insured their safety from any defensive or retaliatory act of Eugenio who, in that position of
helplessness and unpreparedness, obviously had no opportunity to defend himself or to retaliate
even if he wanted to. The accused thus consciously used the firearm to assault from a distance, all
the more to enhance the chances of killing the victim without risk to themselves."
27

Castor does not refute the above findings of the trial court that treachery was sufficiently proven
during the trial. All that Castor claims before us is that the qualifying circumstance of treachery
was not specifically alleged in the Information. The Information filed against the Batins states that
"the accused, conspiring together, confederating with and mutually helping each other, did, then
and there, wilfully, unlawfully and feloniously, with intent to kill, with treachery, taking advantage
of superior strength, and with evident premeditation, attack, assault and employ personal violence
upon the person of one EUGENIO REFUGIO y ZOSA, by then and there shooting him with a
handgun, hitting him on the right side of his stomach, thereby inflicting upon him serious and
mortal wounds which were the direct and immediate cause of his untimely death."
28
Castor claims
20

that this charge does not allege the specific treacherous acts of the accused. According to Castor,
the allegation therein that the accused "with treachery x x x, attack, assault and employ personal
violence" is a mere conclusion of law by the one who drafted the said Information. Hence, it did
not satisfy the test of sufficiency of Information as provided in Sections 8 and 9 of Rule 110 of the
Rules of Court.
Sections 8 and 9 of Rule 110 provides:
SEC. 8. Designation of the offense.The complaint or information shall state the designation of the
offense given by the statute, aver the acts or omissions constituting the offense, and specify its
qualifying and aggravating circumstances. If there is no designation of the offense, reference shall
be made to the section or subsection of the statute punishing it.
SEC. 9. Cause of the accusation.The acts or omissions complained of as constituting the offense
and the qualifying and aggravating circumstances must be stated in ordinary and concise language
and not necessarily in the language used in the statute but in terms sufficient to enable a person of
common understanding to know what offense is being charged as well as its qualifying and
aggravating circumstances and for the court to pronounce judgment.
Pertinently, we have held in Balitaan v. Court of First Instance of Batangas
29
that the main purpose
of requiring the various elements of a crime to be set forth in an Information is to enable the
accused to suitably prepare his defense. He is presumed to have no independent knowledge of the
facts that constitute the offense. We added in said case that
[I]t is often difficult to say what is a matter of evidence, as distinguished from facts necessary to be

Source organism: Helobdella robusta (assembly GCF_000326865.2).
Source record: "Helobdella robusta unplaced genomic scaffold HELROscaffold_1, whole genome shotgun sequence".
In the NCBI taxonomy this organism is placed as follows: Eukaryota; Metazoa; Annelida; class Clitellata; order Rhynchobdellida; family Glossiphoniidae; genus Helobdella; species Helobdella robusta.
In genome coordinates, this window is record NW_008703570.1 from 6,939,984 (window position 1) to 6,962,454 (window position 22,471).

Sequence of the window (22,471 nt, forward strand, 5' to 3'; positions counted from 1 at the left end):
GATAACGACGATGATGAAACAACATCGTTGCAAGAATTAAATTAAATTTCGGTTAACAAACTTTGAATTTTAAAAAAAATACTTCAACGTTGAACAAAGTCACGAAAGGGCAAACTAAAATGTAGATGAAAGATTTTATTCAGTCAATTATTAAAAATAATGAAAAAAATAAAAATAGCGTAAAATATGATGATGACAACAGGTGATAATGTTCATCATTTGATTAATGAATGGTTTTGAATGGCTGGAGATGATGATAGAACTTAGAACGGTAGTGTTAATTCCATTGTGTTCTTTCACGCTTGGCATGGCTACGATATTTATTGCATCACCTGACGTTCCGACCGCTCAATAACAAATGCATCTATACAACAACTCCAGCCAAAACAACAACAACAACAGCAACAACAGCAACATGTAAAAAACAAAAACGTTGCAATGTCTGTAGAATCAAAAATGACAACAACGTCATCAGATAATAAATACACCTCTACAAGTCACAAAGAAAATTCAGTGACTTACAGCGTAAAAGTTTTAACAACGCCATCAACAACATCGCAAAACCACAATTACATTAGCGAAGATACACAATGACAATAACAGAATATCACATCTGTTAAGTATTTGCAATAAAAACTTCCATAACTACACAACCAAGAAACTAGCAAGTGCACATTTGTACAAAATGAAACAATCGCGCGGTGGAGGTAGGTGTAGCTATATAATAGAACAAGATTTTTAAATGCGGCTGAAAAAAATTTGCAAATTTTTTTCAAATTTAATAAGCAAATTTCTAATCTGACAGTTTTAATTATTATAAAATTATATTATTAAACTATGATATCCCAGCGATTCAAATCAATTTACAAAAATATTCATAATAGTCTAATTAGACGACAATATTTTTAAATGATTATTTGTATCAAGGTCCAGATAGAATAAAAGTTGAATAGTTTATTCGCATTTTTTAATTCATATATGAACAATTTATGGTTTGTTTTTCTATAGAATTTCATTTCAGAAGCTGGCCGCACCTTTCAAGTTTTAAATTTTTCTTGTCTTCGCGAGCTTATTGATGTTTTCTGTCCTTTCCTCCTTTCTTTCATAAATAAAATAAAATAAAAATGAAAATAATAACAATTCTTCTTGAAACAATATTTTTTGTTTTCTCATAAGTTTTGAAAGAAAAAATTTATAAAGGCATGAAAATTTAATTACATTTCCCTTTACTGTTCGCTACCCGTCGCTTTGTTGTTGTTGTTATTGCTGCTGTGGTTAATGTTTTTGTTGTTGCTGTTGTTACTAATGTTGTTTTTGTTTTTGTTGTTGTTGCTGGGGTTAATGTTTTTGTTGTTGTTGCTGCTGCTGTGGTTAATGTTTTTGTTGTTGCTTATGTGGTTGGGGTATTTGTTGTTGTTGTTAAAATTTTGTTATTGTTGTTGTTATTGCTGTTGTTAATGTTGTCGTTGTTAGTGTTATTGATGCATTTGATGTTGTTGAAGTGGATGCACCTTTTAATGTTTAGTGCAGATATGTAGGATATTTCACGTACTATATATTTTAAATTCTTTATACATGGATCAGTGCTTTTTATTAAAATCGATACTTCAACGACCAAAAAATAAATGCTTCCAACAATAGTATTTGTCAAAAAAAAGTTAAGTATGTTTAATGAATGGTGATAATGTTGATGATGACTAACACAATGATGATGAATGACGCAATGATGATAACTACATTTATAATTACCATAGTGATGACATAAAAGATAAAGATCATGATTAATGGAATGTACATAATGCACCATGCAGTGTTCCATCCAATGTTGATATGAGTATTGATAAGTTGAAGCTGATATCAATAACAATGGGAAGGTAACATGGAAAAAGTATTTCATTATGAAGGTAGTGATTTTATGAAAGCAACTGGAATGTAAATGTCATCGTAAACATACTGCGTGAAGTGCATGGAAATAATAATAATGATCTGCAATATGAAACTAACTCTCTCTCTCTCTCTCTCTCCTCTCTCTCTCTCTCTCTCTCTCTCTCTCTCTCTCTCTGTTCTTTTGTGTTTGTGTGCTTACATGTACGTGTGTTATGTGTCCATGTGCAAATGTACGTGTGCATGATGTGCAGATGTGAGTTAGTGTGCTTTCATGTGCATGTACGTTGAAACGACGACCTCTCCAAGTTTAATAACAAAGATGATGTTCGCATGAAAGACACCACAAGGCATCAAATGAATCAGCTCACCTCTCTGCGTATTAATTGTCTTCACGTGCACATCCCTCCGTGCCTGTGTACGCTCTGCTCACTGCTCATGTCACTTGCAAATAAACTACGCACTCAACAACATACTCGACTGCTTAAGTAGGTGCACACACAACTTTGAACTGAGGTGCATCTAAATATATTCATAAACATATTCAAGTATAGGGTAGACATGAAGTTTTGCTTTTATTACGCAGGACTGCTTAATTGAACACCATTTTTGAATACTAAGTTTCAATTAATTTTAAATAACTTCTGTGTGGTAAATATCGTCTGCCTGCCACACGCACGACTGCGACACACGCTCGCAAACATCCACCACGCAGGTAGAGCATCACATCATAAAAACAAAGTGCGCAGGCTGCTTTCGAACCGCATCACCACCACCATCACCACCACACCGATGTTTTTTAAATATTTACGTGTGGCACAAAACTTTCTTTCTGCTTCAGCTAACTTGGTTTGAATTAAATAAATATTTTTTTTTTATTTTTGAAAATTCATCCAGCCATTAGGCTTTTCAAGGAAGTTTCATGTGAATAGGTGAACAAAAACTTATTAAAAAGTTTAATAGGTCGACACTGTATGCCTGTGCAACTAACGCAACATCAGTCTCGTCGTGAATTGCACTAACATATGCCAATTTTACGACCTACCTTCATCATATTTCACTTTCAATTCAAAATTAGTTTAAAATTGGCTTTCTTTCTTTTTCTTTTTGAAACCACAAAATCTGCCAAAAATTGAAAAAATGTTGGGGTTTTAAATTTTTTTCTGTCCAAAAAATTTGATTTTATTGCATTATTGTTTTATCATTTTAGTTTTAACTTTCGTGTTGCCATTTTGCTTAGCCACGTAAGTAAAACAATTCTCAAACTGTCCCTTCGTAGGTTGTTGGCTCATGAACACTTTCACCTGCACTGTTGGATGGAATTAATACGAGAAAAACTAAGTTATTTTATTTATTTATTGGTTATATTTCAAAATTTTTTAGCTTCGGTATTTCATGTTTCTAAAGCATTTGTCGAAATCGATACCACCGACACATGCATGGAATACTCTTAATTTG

stated in order to render the information sufficiently certain to identify the offense. As a general
rule, matters of evidence, as distinguished from facts essential to the description of the offense,
need not be averred. For instance, it is not necessary to show on the face of an information for
forgery in what manner a person is to be defrauded, as that is a matter of evidence at the trial.
We hold that the allegation of treachery in the Information is sufficient. Jurisprudence is replete
with cases wherein we found the allegation of treachery sufficient without any further explanation
as to the circumstances surrounding it. Here are some of the cases:
In People v. Lab-eo,
30
Wilson Lab-eo was indicted for murder under the following Information:
That on or about October 21, 1996, at the Barangay Hall, Poblacion, Tadian, Mountain Province,
and within the jurisdiction of this Honorable Court, the above-named accused with intent to kill
and with the use of a sharp knife, did then and there willfully, unlawfully and feloniously attack,
assault, strike and stab Segundina Cay-no with a well-honed and pointed knife and thereby
inflicting a mortal stab wound upon the victim as reflected in that medico-legal certificate, to wit:
Stab wound infrascapular area left, penetrating with massive hemathorax, which caused the death
of the victim thereafter.
That the aggravating circumstances of evident premeditation, treachery, abuse of superior
strength and craft attended the commission of the offense.
The accused in this case argued that the Information above, while captioned as "Murder," only
charged him with homicide as written. This Court found nothing wrong with the Information, and
ruled that the Information sufficiently charged the accused with murder, not even considering the
absence of an explanation of the treachery stated therein, thus:
The fact that the qualifying circumstances were recited in the second paragraph and not in the
first paragraph of the Information, as commonly done, is a matter of form or style for which the
prosecution should not be faulted. That the Provincial Prosecutor decided to write the Information